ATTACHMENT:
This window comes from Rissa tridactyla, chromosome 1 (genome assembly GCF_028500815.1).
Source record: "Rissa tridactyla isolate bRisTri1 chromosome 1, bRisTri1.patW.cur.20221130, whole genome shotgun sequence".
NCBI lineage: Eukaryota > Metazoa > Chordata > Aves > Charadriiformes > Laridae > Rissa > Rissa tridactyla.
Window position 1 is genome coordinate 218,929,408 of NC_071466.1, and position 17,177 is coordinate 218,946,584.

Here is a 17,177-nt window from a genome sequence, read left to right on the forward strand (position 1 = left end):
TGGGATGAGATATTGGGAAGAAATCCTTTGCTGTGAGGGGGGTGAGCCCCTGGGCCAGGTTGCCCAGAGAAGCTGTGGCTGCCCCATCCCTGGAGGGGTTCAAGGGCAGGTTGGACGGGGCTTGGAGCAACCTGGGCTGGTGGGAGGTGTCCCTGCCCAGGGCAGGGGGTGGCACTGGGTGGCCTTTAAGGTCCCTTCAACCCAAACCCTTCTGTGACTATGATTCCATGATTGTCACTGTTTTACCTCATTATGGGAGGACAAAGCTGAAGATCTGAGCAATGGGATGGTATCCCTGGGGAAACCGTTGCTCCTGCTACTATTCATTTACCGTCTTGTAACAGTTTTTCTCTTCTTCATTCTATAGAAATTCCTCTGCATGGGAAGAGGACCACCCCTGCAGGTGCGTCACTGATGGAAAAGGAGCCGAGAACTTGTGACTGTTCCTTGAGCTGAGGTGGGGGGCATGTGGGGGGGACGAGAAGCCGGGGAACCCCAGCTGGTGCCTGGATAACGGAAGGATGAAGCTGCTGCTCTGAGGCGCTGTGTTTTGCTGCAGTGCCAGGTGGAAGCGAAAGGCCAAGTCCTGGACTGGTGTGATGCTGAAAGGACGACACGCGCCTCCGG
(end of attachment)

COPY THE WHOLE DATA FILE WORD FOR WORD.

This window comes from Rissa tridactyla, chromosome 1 (genome assembly GCF_028500815.1).
Source record: "Rissa tridactyla isolate bRisTri1 chromosome 1, bRisTri1.patW.cur.20221130, whole genome shotgun sequence".
NCBI lineage: Eukaryota > Metazoa > Chordata > Aves > Charadriiformes > Laridae > Rissa > Rissa tridactyla.
Window position 1 is genome coordinate 218,929,408 of NC_071466.1, and position 17,177 is coordinate 218,946,584.

Here is a 17,177-nt window from a genome sequence, read left to right on the forward strand (position 1 = left end):
TGGGATGAGATATTGGGAAGAAATCCTTTGCTGTGAGGGGGGTGAGCCCCTGGGCCAGGTTGCCCAGAGAAGCTGTGGCTGCCCCATCCCTGGAGGGGTTCAAGGGCAGGTTGGACGGGGCTTGGAGCAACCTGGGCTGGTGGGAGGTGTCCCTGCCCAGGGCAGGGGGTGGCACTGGGTGGCCTTTAAGGTCCCTTCAACCCAAACCCTTCTGTGACTATGATTCCATGATTGTCACTGTTTTACCTCATTATGGGAGGACAAAGCTGAAGATCTGAGCAATGGGATGGTATCCCTGGGGAAACCGTTGCTCCTGCTACTATTCATTTACCGTCTTGTAACAGTTTTTCTCTTCTTCATTCTATAGAAATTCCTCTGCATGGGAAGAGGACCACCCCTGCAGGTGCGTCACTGATGGAAAAGGAGCCGAGAACTTGTGACTGTTCCTTGAGCTGAGGTGGGGGGCATGTGGGGGGGACGAGAAGCCGGGGAACCCCAGCTGGTGCCTGGATAACGGAAGGATGAAGCTGCTGCTCTGAGGCGCTGTGTTTTGCTGCAGTGCCAGGTGGAAGCGAAAGGCCAAGTCCTGGACTGGTGTGATGCTGAAAGGACGACACGCGCCTCCGG